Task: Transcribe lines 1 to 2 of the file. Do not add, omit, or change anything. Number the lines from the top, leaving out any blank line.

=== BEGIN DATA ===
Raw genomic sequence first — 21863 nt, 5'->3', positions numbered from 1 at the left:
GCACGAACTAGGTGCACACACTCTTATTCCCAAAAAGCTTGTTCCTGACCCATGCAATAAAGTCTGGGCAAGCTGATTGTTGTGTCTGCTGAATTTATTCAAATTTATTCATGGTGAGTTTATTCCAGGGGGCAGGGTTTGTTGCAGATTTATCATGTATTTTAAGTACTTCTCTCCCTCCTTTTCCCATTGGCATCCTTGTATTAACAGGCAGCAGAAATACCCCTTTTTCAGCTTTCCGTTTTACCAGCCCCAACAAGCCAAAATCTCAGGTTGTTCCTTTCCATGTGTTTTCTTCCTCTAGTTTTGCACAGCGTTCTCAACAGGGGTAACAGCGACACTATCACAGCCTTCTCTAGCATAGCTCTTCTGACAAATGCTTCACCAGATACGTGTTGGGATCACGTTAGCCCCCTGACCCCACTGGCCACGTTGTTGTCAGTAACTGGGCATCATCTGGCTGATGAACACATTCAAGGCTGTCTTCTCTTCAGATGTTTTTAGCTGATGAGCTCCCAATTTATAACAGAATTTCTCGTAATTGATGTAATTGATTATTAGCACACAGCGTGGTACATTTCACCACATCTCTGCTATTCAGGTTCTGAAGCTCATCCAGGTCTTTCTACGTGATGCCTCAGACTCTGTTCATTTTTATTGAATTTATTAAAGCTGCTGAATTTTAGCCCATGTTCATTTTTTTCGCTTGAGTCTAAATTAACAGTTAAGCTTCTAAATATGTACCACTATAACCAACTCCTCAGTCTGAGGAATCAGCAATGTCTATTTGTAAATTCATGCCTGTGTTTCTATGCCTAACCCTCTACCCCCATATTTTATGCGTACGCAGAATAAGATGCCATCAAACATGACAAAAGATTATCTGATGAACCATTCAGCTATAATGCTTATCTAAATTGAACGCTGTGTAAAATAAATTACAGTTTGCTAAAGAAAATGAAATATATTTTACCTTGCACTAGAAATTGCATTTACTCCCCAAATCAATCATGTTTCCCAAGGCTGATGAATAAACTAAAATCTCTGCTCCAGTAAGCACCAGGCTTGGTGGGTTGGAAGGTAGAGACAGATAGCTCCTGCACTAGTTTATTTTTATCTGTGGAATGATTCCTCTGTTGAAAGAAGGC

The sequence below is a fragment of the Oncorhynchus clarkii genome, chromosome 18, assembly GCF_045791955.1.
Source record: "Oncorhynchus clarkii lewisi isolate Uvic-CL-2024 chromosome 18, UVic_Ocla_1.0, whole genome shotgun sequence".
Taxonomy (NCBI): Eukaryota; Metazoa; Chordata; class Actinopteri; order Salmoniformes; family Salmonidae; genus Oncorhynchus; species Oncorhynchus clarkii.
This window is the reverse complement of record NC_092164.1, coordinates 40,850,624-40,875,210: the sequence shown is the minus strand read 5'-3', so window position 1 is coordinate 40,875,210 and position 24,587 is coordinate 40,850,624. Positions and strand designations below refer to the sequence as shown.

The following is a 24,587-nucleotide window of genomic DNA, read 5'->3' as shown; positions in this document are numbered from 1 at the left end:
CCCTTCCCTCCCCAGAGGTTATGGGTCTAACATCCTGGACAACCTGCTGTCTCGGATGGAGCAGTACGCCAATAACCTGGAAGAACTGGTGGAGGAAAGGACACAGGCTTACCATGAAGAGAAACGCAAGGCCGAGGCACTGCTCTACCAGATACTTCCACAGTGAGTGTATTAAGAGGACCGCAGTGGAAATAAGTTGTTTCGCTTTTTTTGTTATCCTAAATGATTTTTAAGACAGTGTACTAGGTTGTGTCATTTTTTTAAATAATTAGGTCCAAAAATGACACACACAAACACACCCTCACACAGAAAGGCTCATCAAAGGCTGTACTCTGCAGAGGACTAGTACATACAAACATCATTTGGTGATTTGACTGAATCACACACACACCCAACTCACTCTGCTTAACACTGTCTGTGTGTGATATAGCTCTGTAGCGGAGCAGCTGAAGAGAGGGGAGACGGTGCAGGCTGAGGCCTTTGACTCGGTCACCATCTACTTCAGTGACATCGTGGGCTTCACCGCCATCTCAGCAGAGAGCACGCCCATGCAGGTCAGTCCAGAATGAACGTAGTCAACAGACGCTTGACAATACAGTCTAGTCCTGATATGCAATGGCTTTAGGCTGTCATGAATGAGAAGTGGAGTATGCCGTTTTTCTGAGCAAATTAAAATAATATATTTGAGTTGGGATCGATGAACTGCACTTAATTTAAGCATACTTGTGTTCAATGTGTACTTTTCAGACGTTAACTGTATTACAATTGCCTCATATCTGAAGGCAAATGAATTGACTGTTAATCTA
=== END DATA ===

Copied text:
Raw genomic sequence first — 21863 nt, 5'->3', positions numbered from 1 at the left:
GCACGAACTAGGTGCACACACTCTTATTCCCAAAAAGCTTGTTCCTGACCCATGCAATAAAGTCTGGGCAAGCTGATTGTTGTGTCTGCTGAATTTATTCAAATTTATTCATGGTGAGTTTATTCCAGGGGGCAGGGTTTGTTGCAGATTTATCATGTATTTTAAGTACTTCTCTCCCTCCTTTTCCCATTGGCATCCTTGTATTAACAGGCAGCAGAAATACCCCTTTTTCAGCTTTCCGTTTTACCAGCCCCAACAAGCCAAAATCTCAGGTTGTTCCTTTCCATGTGTTTTCTTCCTCTAGTTTTGCACAGCGTTCTCAACAGGGGTAACAGCGACACTATCACAGCCTTCTCTAGCATAGCTCTTCTGACAAATGCTTCACCAGATACGTGTTGGGATCACGTTAGCCCCCTGACCCCACTGGCCACGTTGTTGTCAGTAACTGGGCATCATCTGGCTGATGAACACATTCAAGGCTGTCTTCTCTTCAGATGTTTTTAGCTGATGAGCTCCCAATTTATAACAGAATTTCTCGTAATTGATGTAATTGATTATTAGCACACAGCGTGGTACATTTCACCACATCTCTGCTATTCAGGTTCTGAAGCTCATCCAGGTCTTTCTACGTGATGCCTCAGACTCTGTTCATTTTTATTGAATTTATTAAAGCTGCTGAATTTTAGCCCATGTTCATTTTTTTCGCTTGAGTCTAAATTAACAGTTAAGCTTCTAAATATGTACCACTATAACCAACTCCTCAGTCTGAGGAATCAGCAATGTCTATTTGTAAATTCATGCCTGTGTTTCTATGCCTAACCCTCTACCCCCATATTTTATGCGTACGCAGAATAAGATGCCATCAAACATGACAAAAGATTATCTGATGAACCATTCAGCTATAATGCTTATCTAAATTGAACGCTGTGTAAAATAAATTACAGTTTGCTAAAGAAAATGAAATATATTTTACCTTGCACTAGAAATTGCATTTACTCCCCAAATCAATCATGTTTCCCAAGGCTGATGAATAAACTAAAATCTCTGCTCCAGTAAGCACCAGGCTTGGTGGGTTGGAAGGTAGAGACAGATAGCTCCTGCACTAGTTTATTTTTATCTGTGGAATGATTCCTCTGTTGAAAGAAGGC